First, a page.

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July 31, 2014
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Designer Bill Gaytten acknowledges the applause of the audience after the Christian Dior RTW S/S 2012 show during Paris Fashion Week at Musee Rodin on September 30, 2011 in Paris. Photo by Pascal Le Segretain/Getty Images.

Paris Fashion Week (PFW) is the keystone in the bridge that is the fashion week season. In contrast to its more contemporary counterparts in New York, London and Milan, the city of love lives up to its name and celebrates the romance in fashion. PFW is a show-stopping finale to fashion week season that ensures to knock all before it off their well-heeled feet.

Christian Dior A/W 2012.
Source: style.com.

With fashion giants such as Chanel, Céline and Jean Paul Gaultier walking its runways, it can be difficult to choose a favourite show at PFW. Yet, Christian Dior's dramatic shows always left the world talking year after year, largely thanks to its eccentric and inspiring creative director, John Galliano.

At Dior's A/W 2011 presentation, however, people were talking about the house for a completely different reason. Galliano was gone. Rumours whistled through the fashion camp like Chinese whispers until, days before the start of PFW, Dior announced that Galliano was suspended from the house following his arrest in a Paris bar over a hugely publicised anti-Semitic rant.

On March 1, 2011, Dior's CEO Sidney Toledano announced the dismissal of its creative director. Galliano, who held the position for 15 years, received much support from fellow editors, industry specialists and models that had worked with the company. Franca Sozzani, editor of Vogue Italia, wrote on its website: "I'm … disgusted by these people who saw what state John was in and took advantage of the situation by trading on his name and notoriety..."

After Galliano's sudden departure, designs became a lot less daring at Dior. Acting director Bill Gaytten tried to live up to the reputation for splendour that Galliano moulded but didn't quite hit the mark in his designs for S/S 2012. The collection was beautiful and fresh, there is no doubt about that. But his designs were too normal, too safe. There was none of the drama that used to pulse through a Dior show. An audience that had come to expect a carnival of fashion instead found a show that was simplistic beyond belief. In the same way, his haute couture collection was beautiful to watch, but the simplicity overruled the drama, far from previous years with Galliano himself.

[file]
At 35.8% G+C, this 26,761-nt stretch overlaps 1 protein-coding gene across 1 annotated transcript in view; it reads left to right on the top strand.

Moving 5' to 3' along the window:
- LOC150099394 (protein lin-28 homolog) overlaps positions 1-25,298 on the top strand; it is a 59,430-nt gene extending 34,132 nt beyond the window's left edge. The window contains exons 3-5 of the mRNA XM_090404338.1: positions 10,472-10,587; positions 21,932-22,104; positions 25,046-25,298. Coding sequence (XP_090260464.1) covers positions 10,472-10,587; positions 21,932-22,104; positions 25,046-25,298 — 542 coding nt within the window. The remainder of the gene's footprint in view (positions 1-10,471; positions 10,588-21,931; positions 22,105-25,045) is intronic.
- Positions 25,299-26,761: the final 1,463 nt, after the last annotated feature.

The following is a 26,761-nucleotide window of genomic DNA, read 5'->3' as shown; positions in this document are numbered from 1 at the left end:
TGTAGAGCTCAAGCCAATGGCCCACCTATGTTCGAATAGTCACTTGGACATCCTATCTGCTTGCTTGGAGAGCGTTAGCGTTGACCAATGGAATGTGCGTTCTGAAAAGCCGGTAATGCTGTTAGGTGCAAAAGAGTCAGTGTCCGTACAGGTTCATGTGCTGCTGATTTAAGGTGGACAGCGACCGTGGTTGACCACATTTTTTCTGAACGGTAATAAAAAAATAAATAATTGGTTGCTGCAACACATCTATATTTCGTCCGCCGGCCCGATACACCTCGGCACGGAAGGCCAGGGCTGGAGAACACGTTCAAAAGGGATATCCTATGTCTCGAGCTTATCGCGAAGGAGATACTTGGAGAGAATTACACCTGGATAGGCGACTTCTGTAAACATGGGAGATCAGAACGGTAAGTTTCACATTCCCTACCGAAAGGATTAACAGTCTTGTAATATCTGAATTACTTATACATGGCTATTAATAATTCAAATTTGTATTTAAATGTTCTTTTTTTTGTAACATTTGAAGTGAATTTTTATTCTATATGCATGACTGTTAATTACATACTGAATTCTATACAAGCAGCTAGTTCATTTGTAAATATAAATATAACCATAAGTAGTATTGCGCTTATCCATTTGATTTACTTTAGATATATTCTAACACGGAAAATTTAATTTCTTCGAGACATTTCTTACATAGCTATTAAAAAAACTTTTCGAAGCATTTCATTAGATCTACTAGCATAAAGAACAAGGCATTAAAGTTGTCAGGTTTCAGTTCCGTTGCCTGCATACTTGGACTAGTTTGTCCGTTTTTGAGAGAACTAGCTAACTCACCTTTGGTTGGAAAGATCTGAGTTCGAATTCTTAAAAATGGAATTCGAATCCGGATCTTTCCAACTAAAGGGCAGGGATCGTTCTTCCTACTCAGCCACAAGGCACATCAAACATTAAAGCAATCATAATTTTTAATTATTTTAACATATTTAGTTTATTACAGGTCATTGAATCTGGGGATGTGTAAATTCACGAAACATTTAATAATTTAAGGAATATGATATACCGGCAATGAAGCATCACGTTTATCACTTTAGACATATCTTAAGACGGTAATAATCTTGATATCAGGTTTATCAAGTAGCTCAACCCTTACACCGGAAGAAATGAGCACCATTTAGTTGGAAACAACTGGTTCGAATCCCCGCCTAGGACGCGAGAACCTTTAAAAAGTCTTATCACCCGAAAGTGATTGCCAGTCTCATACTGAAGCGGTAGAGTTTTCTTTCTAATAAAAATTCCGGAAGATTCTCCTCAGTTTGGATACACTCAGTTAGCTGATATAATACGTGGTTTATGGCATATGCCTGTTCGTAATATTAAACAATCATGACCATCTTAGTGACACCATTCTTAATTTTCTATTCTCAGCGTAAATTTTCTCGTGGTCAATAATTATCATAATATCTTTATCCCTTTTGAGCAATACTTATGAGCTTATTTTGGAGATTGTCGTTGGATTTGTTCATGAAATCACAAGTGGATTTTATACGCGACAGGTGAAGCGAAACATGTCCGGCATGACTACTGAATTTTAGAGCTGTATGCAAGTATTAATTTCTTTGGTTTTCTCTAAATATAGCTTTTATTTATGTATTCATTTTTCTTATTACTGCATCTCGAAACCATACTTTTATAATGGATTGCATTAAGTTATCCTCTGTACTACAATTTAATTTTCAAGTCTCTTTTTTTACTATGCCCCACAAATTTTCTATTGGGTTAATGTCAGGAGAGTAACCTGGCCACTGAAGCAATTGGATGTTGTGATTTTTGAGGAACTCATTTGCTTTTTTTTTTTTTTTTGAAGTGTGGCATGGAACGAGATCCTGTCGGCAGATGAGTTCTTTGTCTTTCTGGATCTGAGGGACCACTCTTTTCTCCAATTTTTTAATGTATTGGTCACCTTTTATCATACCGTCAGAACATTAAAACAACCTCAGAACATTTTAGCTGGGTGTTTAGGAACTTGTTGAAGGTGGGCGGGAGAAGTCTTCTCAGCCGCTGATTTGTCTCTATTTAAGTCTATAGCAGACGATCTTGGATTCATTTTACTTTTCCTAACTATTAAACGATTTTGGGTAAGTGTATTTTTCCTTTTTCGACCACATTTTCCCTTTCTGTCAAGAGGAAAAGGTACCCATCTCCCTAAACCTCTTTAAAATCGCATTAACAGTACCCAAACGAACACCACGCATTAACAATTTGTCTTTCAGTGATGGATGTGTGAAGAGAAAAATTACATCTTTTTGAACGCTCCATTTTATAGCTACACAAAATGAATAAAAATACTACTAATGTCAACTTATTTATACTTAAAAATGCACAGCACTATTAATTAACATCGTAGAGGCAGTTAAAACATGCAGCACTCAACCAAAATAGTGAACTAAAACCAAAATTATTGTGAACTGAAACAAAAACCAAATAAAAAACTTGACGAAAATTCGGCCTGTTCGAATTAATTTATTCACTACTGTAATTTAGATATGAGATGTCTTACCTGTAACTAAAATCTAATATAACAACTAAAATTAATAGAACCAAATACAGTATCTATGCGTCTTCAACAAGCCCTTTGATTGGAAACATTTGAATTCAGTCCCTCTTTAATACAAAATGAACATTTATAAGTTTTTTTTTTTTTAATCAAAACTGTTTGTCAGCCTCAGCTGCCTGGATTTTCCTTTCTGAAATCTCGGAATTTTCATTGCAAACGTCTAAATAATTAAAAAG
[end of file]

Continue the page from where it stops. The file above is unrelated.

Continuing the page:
Could this be sign of a new direction, maybe a new Dior, under Gaytten himself?

But, in a surprising turn of events, Gaytten shined at his A/W 2012 show in Paris on March 1. Exactly one year after Galliano was sacked, Gaytten appears to have fresh confidence in his place at Dior - a self-assurance that glimmered through his collection. Ballet influences left a gentle touch on wrap-around knits and ribbon tie shoes. Evening wear pieces echoed the feminine designs and silhouettes that Christian Dior himself created over 60 years ago. Gaytten mixed Galliano's masculine tailoring with a feminity that has been absent from Dior in recent seasons. Could this be sign of a new direction, maybe a new Dior, under Gaytten himself?